Today he sent another suggestion for incorporating some data that would be useful if we had it for everything we're studying, but we don't, and I don't see a good way to incorporate it. I. just. want. to. be. finished. So I'm writing an email to explain why I don't think we should add those data (and suggest that if he does, that he add it himself since he's an author too). Gah.
Tuesday, June 22, 2010
Wednesday, June 16, 2010
You might think that Herb had his child while in grad school. Quite the contrary. At the celebration dinner after my office mate's defense, Herb mentioned in conversation that he took his son to museums 4 days per week when he was a toddler/preschooler so that his wife could get her science done. Confused at how this was possible, I asked for clarification how he spent four weekdays at a museum all day entertaining his son. His response? He was already a full professor so he had the flexibility. He was a full professor when his son was born- he was no spring chicken. For those of you who are less familiar with the traditional ranks of academia, a person typically does not become a full professor until after they have completed their Ph.D., typically had a postdoc (~1-4 years), landed a tenue-track position as an Assistant Professor (5-6 years), gotten tenure and become an Associate Professor (probably at least 5 years), and then finally made the (typically) last leap in rank to become a Professor. That's minimally about 11 years after completing your Ph.D. Assuming one starts a Ph.D. at age 23 (young) and finishes at age 28 (fast), then you would be at least 39 before you become full professor. What this boils down to is that most women would be in less-than-ideal circumstances to start having kids when they are a full professor. My advisor had the flexibility in his schedule (and the reduction in pressure) that comes with the job/financial security of a full professorship. Interesting, no?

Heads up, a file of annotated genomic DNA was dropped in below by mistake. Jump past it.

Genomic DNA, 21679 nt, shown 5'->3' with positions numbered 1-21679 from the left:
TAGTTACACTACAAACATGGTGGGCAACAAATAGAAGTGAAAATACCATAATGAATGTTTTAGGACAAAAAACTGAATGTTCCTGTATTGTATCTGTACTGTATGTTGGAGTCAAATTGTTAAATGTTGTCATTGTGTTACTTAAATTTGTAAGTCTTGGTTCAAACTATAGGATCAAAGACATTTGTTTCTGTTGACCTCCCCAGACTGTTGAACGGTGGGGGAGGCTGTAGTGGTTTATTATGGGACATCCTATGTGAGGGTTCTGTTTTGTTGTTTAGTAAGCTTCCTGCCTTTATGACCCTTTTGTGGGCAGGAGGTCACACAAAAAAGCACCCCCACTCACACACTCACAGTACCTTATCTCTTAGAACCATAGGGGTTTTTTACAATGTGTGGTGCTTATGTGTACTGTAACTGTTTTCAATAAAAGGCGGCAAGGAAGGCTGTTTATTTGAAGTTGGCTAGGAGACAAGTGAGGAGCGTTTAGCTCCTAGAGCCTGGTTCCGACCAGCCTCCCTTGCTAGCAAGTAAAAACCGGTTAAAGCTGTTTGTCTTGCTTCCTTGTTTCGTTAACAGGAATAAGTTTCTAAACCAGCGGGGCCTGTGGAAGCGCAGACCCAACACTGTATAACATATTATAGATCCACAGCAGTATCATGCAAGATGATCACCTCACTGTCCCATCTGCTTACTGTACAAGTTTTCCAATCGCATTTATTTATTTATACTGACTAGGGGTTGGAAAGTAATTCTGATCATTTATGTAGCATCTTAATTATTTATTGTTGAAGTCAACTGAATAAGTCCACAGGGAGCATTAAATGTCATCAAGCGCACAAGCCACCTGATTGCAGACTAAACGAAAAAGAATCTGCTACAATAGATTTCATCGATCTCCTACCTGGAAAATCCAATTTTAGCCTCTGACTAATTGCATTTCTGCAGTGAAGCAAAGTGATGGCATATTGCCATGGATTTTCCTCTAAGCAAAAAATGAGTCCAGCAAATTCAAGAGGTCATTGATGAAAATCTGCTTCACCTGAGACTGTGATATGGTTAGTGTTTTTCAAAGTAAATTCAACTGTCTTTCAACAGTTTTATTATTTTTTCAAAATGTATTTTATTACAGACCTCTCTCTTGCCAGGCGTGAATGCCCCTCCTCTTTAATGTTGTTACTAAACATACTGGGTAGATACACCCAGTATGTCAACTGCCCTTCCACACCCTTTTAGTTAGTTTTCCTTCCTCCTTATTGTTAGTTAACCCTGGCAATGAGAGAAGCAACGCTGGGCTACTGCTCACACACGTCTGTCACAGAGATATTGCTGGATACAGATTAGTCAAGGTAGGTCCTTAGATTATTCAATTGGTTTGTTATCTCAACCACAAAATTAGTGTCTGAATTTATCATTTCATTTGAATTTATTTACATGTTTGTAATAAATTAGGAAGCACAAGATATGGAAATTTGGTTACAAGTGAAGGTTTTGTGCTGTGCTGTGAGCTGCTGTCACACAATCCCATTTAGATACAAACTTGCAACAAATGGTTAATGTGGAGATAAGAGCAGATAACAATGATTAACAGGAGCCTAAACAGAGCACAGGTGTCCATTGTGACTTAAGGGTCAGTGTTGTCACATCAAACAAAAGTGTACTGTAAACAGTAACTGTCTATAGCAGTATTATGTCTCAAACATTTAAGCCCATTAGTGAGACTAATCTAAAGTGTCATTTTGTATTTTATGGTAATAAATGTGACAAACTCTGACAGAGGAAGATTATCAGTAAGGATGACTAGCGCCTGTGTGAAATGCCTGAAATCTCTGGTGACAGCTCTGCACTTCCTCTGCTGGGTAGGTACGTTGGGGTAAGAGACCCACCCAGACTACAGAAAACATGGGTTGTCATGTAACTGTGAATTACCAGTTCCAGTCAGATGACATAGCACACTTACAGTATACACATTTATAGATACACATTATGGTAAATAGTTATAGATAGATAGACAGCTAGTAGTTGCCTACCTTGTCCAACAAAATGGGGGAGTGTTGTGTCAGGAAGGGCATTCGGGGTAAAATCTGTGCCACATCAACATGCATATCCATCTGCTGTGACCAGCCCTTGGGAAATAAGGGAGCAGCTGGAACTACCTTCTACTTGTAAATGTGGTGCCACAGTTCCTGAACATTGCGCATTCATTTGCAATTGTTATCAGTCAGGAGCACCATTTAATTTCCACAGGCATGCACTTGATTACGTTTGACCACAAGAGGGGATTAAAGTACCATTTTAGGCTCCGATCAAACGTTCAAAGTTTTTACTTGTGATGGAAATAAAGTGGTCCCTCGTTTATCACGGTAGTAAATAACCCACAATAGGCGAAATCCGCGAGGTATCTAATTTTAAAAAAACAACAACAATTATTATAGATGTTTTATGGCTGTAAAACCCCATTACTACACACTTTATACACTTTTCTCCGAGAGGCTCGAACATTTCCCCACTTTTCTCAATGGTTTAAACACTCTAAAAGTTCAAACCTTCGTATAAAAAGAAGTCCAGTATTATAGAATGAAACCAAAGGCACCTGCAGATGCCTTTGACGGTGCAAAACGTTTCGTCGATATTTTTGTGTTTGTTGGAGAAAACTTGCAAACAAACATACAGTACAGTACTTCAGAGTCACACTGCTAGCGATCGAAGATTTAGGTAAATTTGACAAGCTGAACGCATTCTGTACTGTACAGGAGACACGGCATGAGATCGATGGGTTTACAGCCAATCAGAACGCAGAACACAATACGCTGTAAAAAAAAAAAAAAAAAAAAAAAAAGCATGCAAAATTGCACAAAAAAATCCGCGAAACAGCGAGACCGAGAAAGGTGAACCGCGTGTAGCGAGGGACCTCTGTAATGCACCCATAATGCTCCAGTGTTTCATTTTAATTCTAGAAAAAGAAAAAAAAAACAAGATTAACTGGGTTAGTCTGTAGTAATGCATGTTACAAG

Tuesday, June 15, 2010
While Jon and I were traveling in Remote Foreign Country in the year before I started grad school, we had the great fortune to cross paths with one of my favorite college professors, my mentor who wrote my letters of recommendation. He mentioned to me that he was retiring. I was saddened to hear this news, but in the conversation that followed I could see he was truly burnt out from decades of teaching at SFC with all of the mentoring responsibilities that don't cease even when students graduate. The fact that he was great at his job created greater demand for him as an advisor and professor. As a student, I didn't realize the extent of professors' responsibilities or recognize how the closeness of student/faculty interactions at a small college could be draining. Do I want a job with so many face-time demands?
Fast forward 2 years. Herb and I were discussing mentor's upcoming retirement. Herb, who was the college roommate and thus personally knows my SFC mentor (see explanation here), remarked that he has no interest in retiring anytime soon. He attributes mentor's desire to retire early to the different professorial lifestyle and expectations at SLACs. More food for thought. Is being a SLAC professor potentially more exhausting than a professor at a big research university?